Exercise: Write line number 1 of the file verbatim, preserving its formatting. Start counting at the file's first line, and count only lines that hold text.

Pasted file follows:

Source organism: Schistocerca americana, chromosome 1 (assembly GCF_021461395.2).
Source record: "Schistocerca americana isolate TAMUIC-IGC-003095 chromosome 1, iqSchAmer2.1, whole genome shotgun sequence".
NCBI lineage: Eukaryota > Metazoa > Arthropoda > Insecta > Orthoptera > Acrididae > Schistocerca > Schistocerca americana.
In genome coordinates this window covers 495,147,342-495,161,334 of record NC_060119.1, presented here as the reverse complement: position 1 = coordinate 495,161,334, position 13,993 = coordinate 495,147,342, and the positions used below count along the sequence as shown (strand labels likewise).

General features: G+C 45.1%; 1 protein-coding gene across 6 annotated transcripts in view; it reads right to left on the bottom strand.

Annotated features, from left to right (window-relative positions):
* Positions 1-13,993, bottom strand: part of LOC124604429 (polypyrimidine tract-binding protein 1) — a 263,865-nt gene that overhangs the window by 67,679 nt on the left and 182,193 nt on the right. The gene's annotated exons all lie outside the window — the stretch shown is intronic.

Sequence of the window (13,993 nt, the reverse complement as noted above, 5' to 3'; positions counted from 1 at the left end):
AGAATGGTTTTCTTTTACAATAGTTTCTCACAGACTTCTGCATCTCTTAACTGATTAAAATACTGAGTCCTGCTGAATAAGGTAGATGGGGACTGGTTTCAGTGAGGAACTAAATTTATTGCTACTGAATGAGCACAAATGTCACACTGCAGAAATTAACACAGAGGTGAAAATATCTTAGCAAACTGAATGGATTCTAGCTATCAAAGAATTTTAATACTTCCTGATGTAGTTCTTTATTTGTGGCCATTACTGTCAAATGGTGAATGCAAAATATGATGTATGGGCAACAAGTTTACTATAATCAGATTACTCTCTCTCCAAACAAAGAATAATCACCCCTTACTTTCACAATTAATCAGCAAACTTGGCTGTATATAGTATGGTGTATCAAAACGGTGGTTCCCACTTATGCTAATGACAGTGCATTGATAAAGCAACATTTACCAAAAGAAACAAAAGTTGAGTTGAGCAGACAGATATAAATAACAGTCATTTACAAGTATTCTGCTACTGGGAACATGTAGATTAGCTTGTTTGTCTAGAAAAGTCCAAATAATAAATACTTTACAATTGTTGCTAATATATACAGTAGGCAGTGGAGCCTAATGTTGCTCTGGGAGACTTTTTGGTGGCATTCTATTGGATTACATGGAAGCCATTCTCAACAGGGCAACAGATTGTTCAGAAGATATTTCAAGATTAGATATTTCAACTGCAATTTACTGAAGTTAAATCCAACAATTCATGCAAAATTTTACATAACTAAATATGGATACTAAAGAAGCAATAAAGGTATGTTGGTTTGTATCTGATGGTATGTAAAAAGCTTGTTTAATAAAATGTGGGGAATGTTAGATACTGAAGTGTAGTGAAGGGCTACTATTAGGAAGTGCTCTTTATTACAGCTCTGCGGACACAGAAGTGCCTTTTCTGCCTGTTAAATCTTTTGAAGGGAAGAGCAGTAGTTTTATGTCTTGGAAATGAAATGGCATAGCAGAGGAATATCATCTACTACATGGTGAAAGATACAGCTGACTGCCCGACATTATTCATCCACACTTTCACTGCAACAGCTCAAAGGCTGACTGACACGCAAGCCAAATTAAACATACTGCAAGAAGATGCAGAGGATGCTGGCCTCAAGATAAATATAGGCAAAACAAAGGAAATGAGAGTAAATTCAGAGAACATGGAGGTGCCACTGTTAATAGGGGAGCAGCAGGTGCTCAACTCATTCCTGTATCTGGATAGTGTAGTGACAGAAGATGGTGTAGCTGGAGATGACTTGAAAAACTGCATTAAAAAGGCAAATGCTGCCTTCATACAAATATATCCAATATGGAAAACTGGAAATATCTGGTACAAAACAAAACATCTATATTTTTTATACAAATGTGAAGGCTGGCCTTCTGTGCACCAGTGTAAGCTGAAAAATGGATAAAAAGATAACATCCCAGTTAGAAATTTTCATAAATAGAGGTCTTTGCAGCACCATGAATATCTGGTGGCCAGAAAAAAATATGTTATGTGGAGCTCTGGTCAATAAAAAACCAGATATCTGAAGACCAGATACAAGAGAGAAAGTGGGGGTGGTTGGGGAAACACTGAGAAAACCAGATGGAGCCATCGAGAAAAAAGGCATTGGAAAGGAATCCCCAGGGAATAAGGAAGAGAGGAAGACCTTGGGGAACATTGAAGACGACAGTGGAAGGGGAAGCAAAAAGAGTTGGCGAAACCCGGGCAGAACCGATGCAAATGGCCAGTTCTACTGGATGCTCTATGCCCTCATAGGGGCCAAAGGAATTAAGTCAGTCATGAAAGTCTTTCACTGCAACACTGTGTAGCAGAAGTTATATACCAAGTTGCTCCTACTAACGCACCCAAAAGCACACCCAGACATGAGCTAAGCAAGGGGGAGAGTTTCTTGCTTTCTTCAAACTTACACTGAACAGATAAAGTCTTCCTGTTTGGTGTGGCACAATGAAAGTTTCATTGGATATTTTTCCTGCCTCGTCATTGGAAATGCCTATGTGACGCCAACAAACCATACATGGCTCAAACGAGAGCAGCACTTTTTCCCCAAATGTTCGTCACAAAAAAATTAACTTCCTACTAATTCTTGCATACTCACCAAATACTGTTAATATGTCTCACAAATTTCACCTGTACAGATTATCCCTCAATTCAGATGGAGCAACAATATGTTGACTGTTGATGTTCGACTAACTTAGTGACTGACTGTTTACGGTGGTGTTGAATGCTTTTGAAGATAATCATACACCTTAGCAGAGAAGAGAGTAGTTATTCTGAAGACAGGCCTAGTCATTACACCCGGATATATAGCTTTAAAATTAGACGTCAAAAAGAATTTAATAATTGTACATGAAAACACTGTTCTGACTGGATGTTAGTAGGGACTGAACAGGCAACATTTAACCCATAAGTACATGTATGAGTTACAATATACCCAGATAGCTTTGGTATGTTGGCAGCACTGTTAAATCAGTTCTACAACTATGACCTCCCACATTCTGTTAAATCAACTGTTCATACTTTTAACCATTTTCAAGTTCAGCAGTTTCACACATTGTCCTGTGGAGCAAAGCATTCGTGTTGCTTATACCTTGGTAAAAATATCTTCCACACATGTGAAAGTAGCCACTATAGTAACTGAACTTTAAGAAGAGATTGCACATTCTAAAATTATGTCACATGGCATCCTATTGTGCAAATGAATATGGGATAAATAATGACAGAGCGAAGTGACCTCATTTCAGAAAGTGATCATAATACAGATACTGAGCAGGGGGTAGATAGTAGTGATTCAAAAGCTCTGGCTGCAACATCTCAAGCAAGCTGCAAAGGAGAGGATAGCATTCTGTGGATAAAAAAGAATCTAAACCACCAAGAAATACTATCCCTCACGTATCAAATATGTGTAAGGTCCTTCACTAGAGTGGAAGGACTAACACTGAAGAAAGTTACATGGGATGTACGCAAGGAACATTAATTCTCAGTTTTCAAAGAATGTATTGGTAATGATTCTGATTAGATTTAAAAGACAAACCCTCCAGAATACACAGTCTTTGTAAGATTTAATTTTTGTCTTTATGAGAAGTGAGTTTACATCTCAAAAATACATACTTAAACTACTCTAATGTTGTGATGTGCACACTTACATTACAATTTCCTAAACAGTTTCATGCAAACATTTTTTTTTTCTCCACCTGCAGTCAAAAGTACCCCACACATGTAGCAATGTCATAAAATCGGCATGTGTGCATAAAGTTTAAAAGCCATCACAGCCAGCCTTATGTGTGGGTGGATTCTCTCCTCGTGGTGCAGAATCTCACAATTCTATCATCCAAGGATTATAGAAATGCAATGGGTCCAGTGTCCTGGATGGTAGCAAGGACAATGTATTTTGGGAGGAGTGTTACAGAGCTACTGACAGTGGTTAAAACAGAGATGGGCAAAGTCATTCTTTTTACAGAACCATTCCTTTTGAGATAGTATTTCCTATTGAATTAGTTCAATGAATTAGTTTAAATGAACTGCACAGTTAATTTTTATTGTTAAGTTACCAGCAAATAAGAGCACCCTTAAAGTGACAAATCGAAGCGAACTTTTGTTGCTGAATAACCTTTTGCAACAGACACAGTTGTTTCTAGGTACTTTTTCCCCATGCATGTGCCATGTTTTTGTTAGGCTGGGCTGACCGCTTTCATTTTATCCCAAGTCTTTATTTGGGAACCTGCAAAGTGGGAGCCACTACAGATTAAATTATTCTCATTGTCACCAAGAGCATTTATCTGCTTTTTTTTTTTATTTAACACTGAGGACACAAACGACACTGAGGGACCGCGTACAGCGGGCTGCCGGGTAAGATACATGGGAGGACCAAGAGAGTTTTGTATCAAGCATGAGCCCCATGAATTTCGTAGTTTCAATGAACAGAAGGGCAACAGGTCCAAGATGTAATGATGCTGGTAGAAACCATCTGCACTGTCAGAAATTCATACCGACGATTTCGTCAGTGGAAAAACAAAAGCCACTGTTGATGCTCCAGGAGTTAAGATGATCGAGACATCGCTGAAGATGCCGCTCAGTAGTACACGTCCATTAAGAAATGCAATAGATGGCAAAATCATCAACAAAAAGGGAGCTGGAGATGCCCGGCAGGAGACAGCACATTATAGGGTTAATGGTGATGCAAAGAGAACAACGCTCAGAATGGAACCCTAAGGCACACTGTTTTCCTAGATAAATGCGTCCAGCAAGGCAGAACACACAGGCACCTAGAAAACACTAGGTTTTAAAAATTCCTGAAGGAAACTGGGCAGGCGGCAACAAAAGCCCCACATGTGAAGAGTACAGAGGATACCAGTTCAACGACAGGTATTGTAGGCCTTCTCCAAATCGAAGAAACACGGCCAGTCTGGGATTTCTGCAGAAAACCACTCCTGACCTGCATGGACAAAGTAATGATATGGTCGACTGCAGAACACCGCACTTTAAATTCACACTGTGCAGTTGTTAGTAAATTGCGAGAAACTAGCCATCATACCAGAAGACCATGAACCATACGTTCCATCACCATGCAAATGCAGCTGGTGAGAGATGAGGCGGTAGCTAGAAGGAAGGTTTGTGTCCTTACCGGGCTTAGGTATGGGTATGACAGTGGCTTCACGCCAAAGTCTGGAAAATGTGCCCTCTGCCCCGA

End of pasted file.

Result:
Source organism: Schistocerca americana, chromosome 1 (assembly GCF_021461395.2).